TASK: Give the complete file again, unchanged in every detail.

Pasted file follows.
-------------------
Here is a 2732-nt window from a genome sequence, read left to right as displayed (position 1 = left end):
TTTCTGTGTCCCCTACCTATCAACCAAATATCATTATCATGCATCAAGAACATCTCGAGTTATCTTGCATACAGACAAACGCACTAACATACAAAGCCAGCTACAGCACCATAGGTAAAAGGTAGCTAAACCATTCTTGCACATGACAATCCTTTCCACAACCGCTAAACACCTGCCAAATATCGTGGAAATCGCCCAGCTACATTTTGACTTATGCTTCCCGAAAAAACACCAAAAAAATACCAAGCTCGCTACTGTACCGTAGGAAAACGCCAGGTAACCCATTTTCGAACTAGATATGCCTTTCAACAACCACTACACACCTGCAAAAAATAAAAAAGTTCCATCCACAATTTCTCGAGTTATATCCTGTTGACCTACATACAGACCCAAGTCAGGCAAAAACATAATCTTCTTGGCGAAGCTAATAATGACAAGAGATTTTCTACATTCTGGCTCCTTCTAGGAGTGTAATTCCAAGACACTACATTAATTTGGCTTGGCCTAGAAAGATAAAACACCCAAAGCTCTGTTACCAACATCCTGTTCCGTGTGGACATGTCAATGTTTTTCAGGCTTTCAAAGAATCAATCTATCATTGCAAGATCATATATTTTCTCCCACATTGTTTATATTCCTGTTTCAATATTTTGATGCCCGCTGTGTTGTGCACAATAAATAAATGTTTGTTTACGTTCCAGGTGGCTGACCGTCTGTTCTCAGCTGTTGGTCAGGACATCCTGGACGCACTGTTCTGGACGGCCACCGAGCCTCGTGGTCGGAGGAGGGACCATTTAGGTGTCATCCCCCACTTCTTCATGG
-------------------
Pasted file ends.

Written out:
Here is a 2732-nt window from a genome sequence, read left to right as displayed (position 1 = left end):
TTTCTGTGTCCCCTACCTATCAACCAAATATCATTATCATGCATCAAGAACATCTCGAGTTATCTTGCATACAGACAAACGCACTAACATACAAAGCCAGCTACAGCACCATAGGTAAAAGGTAGCTAAACCATTCTTGCACATGACAATCCTTTCCACAACCGCTAAACACCTGCCAAATATCGTGGAAATCGCCCAGCTACATTTTGACTTATGCTTCCCGAAAAAACACCAAAAAAATACCAAGCTCGCTACTGTACCGTAGGAAAACGCCAGGTAACCCATTTTCGAACTAGATATGCCTTTCAACAACCACTACACACCTGCAAAAAATAAAAAAGTTCCATCCACAATTTCTCGAGTTATATCCTGTTGACCTACATACAGACCCAAGTCAGGCAAAAACATAATCTTCTTGGCGAAGCTAATAATGACAAGAGATTTTCTACATTCTGGCTCCTTCTAGGAGTGTAATTCCAAGACACTACATTAATTTGGCTTGGCCTAGAAAGATAAAACACCCAAAGCTCTGTTACCAACATCCTGTTCCGTGTGGACATGTCAATGTTTTTCAGGCTTTCAAAGAATCAATCTATCATTGCAAGATCATATATTTTCTCCCACATTGTTTATATTCCTGTTTCAATATTTTGATGCCCGCTGTGTTGTGCACAATAAATAAATGTTTGTTTACGTTCCAGGTGGCTGACCGTCTGTTCTCAGCTGTTGGTCAGGACATCCTGGACGCACTGTTCTGGACGGCCACCGAGCCTCGTGGTCGGAGGAGGGACCATTTAGGTGTCATCCCCCACTTCTTCATGG